Something I’ve been working on in my growth as a leader is to show appreciation for my team. It’s not that I don’t appreciate them; I’m just not good at it, and I don’t always remember to mention it. And I imagine you feel this too. When you’re busy completing task lists, traveling, and responding to emails, stopping to acknowledge and thank people can fall by the wayside.

The reason why I see this as an area of growth for me as a leader is because of the incredible power a “Thank you” can have.

In a Harvard Health article, the authors noted: “In positive psychology research, gratitude is strongly and consistently associated with greater happiness. Gratitude helps people feel more positive emotions, relish good experiences, improve their health, deal with adversity, and build strong relationships.”

Having positive emotions, dealing with adversity, and building strong relationships are all things every leader should want for their team members, myself included.

Now, we’ve all had someone say “Thank you” or share appreciation where it felt fake or forced. That’s not what I’m suggesting here.

You must come into saying “Thank you,” whether to a donor, team member, partner, spouse, etc., from a place of authenticity. It has to be genuine. Here are some other things that will make your “Thank you” impactful:

  1. Specificity –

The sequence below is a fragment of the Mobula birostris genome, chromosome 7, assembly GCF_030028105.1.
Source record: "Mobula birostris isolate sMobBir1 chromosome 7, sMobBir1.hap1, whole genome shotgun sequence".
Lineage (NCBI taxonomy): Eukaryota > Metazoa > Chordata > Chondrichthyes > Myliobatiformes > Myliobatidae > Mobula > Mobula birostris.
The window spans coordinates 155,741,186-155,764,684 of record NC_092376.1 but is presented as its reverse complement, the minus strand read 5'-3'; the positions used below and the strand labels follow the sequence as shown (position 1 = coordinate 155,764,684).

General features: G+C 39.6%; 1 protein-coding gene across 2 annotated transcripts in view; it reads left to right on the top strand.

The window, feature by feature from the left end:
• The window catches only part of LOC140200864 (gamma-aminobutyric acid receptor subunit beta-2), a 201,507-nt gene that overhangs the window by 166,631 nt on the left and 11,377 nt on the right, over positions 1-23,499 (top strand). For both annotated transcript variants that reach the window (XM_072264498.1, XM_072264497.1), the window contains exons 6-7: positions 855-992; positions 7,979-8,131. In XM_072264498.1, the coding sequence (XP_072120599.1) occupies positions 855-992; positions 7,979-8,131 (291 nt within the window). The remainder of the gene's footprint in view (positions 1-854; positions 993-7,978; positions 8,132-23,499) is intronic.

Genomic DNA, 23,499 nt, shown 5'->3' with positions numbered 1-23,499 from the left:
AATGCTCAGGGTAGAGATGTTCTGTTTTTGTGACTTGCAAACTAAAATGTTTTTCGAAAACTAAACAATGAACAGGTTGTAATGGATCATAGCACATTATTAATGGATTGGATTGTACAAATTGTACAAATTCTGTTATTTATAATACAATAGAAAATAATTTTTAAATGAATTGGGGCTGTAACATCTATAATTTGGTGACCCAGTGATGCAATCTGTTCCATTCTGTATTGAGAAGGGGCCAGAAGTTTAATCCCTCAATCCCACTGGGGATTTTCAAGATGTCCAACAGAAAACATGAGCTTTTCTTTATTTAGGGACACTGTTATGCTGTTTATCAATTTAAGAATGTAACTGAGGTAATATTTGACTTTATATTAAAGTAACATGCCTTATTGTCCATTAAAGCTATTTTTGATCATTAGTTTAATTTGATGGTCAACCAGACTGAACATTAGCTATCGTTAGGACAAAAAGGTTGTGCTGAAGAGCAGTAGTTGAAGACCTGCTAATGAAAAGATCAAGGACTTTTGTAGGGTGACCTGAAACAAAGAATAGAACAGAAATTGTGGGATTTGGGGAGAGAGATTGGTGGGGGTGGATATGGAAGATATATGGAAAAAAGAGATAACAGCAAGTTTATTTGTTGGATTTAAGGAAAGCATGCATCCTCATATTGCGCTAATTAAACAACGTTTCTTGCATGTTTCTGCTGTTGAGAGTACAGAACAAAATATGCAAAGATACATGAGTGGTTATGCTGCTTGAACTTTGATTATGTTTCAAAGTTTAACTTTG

Saying “Thank you for your hard work.” is nice, but not as impactful because it lacks specifics. Instead, try, “Thank you for putting in the time to create year-end plans for some of your key donors. I can see that you put a lot of thought into how to connect with them in a meaningful way and I appreciate the care you put into your plan.” See how that feels different to hear?

  2. Take advantage of unexpected moments –

    It obviously feels great to be thanked when we accomplish a big project or achieve something significant. But it can be especially impactful to be thanked in unexpected ways. Here are some examples: “Thank you for ending our meeting short today. I really appreciated it.” or “Thank you for helping out today when we needed extra people to test our new webinar platform.” Try to identify the small things and make note of them in the moment.

  3. Consistency –

    Once you get in a habit of appreciation, you’ll do it more regularly, but you have to work to create consistency at first. This is something I really need to work on. Find creative ways to be more consistent. You could even add it to your calendar or task list, or leave a note on your desk. Something to remind you to take a moment to appreciate and thank someone on your team.

Whether you’re thinking about thanking donors, colleagues, or even friends and family, embracing the impact of a “Thank you” can be transformative for your relationships. As we continue in a season of busyness, don’t forget to take time for gratitude too.

I’ll be working on this with you!